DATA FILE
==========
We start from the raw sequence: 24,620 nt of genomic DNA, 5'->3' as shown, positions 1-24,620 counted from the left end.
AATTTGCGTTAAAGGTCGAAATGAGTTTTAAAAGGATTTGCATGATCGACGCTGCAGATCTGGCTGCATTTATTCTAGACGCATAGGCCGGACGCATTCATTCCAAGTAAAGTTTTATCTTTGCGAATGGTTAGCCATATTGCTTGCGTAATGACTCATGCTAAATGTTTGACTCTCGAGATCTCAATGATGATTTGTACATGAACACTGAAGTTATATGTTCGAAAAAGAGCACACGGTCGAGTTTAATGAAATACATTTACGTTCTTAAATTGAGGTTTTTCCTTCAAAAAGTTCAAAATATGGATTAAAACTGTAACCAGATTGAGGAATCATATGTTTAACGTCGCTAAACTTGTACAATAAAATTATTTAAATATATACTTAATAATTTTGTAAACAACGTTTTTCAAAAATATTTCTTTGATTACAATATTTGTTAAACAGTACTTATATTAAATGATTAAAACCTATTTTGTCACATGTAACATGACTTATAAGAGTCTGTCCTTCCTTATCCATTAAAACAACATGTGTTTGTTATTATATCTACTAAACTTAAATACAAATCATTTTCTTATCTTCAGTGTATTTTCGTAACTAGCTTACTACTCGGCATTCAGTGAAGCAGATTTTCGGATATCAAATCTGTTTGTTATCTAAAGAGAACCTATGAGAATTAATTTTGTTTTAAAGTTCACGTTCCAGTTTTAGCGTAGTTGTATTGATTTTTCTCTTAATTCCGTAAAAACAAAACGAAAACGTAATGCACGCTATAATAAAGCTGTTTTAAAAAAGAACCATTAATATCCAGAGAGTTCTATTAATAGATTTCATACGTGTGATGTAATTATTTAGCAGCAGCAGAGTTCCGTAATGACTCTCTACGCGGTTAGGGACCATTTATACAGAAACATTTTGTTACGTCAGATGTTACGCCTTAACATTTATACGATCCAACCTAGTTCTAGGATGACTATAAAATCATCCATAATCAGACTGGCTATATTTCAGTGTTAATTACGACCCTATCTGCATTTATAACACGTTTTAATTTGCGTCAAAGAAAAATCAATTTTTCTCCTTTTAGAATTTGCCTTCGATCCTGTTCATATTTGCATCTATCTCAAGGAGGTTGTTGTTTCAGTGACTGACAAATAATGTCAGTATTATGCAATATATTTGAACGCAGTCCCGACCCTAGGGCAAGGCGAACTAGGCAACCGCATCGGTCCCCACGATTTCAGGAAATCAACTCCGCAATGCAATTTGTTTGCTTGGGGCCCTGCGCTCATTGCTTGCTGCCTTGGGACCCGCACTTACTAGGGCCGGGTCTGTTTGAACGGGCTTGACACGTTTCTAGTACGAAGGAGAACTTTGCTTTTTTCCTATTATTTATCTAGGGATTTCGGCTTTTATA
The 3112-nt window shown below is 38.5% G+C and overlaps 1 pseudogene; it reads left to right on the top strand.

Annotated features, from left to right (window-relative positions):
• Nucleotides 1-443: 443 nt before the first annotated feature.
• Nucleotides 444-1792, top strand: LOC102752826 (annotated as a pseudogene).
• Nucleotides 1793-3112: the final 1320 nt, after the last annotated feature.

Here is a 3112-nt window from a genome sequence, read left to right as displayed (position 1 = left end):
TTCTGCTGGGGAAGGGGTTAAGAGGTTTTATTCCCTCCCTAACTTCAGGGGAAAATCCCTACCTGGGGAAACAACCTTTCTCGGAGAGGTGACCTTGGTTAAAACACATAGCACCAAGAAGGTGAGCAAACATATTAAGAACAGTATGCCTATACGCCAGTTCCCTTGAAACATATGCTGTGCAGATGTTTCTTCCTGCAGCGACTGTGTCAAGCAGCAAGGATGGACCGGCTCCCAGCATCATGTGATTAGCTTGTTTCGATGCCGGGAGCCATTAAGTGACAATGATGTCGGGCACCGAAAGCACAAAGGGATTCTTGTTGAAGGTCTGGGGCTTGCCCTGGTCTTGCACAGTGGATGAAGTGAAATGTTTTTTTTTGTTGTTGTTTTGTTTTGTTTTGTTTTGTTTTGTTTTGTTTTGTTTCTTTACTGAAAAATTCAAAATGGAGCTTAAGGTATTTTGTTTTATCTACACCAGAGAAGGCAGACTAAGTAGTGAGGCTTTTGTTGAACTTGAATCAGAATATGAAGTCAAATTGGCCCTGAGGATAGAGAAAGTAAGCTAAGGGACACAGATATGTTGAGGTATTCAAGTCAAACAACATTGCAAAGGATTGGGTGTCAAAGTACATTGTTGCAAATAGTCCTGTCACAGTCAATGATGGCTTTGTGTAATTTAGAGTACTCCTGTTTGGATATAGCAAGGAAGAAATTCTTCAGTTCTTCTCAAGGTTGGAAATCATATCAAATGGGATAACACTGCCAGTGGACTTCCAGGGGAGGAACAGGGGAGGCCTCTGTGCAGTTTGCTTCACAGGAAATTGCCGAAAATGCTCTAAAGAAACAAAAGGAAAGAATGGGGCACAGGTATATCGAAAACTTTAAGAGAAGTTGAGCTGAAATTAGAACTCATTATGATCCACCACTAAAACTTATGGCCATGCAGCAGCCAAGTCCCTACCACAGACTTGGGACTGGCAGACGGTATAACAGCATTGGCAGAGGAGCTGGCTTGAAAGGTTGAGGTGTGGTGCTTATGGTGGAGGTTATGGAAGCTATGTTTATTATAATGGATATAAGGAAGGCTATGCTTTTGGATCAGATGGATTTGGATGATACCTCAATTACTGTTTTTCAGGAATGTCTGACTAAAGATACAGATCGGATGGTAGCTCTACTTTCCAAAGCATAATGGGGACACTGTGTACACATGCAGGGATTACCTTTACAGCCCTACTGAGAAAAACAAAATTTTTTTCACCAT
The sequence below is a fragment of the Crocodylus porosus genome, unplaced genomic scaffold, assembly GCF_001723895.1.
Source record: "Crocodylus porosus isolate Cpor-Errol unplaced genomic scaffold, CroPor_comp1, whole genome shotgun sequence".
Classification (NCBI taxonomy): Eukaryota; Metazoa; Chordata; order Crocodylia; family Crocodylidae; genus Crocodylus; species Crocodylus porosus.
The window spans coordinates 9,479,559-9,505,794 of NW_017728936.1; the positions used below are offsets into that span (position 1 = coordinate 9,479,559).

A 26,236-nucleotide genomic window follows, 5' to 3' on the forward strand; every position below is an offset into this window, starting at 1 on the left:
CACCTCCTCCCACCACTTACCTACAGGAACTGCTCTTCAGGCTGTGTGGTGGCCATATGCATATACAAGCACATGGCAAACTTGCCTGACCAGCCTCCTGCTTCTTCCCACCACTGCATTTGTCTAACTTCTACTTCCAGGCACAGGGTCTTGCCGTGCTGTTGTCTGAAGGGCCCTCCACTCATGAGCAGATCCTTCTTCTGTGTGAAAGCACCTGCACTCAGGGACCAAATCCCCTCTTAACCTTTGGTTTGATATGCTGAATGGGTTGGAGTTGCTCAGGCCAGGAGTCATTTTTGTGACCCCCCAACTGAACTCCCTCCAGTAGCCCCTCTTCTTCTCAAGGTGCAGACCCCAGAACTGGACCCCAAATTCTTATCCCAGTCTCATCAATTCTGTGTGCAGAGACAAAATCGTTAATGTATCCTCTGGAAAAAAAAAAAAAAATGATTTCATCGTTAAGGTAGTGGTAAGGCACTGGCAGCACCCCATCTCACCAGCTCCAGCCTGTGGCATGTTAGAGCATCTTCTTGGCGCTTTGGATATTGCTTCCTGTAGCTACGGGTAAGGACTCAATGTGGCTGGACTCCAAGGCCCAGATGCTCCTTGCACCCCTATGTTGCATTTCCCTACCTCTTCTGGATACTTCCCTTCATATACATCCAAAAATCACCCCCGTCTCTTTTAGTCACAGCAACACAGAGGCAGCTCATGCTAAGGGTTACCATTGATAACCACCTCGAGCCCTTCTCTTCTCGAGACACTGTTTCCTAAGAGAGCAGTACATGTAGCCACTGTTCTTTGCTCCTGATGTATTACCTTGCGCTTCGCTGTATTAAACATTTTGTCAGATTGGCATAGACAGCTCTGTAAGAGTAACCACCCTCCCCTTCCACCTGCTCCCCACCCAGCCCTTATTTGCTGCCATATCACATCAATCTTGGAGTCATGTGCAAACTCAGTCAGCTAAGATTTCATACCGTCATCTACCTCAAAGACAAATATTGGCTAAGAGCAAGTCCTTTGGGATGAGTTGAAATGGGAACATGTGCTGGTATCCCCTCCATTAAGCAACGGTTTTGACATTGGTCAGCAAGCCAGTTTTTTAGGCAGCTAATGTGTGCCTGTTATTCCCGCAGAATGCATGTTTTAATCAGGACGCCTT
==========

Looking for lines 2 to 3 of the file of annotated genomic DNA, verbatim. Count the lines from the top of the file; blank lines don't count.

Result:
AATTTGCGTTAAAGGTCGAAATGAGTTTTAAAAGGATTTGCATGATCGACGCTGCAGATCTGGCTGCATTTATTCTAGACGCATAGGCCGGACGCATTCATTCCAAGTAAAGTTTTATCTTTGCGAATGGTTAGCCATATTGCTTGCGTAATGACTCATGCTAAATGTTTGACTCTCGAGATCTCAATGATGATTTGTACATGAACACTGAAGTTATATGTTCGAAAAAGAGCACACGGTCGAGTTTAATGAAATACATTTACGTTCTTAAATTGAGGTTTTTCCTTCAAAAAGTTCAAAATATGGATTAAAACTGTAACCAGATTGAGGAATCATATGTTTAACGTCGCTAAACTTGTACAATAAAATTATTTAAATATATACTTAATAATTTTGTAAACAACGTTTTTCAAAAATATTTCTTTGATTACAATATTTGTTAAACAGTACTTATATTAAATGATTAAAACCTATTTTGTCACATGTAACATGACTTATAAGAGTCTGTCCTTCCTTATCCATTAAAACAACATGTGTTTGTTATTATATCTACTAAACTTAAATACAAATCATTTTCTTATCTTCAGTGTATTTTCGTAACTAGCTTACTACTCGGCATTCAGTGAAGCAGATTTTCGGATATCAAATCTGTTTGTTATCTAAAGAGAACCTATGAGAATTAATTTTGTTTTAAAGTTCACGTTCCAGTTTTAGCGTAGTTGTATTGATTTTTCTCTTAATTCCGTAAAAACAAAACGAAAACGTAATGCACGCTATAATAAAGCTGTTTTAAAAAAGAACCATTAATATCCAGAGAGTTCTATTAATAGATTTCATACGTGTGATGTAATTATTTAGCAGCAGCAGAGTTCCGTAATGACTCTCTACGCGGTTAGGGACCATTTATACAGAAACATTTTGTTACGTCAGATGTTACGCCTTAACATTTATACGATCCAACCTAGTTCTAGGATGACTATAAAATCATCCATAATCAGACTGGCTATATTTCAGTGTTAATTACGACCCTATCTGCATTTATAACACGTTTTAATTTGCGTCAAAGAAAAATCAATTTTTCTCCTTTTAGAATTTGCCTTCGATCCTGTTCATATTTGCATCTATCTCAAGGAGGTTGTTGTTTCAGTGACTGACAAATAATGTCAGTATTATGCAATATATTTGAACGCAGTCCCGACCCTAGGGCAAGGCGAACTAGGCAACCGCATCGGTCCCCACGATTTCAGGAAATCAACTCCGCAATGCAATTTGTTTGCTTGGGGCCCTGCGCTCATTGCTTGCTGCCTTGGGACCCGCACTTACTAGGGCCGGGTCTGTTTGAACGGGCTTGACACGTTTCTAGTACGAAGGAGAACTTTGCTTTTTTCCTATTATTTATCTAGGGATTTCGGCTTTTATA
The 3112-nt window shown below is 38.5% G+C and overlaps 1 pseudogene; it reads left to right on the top strand.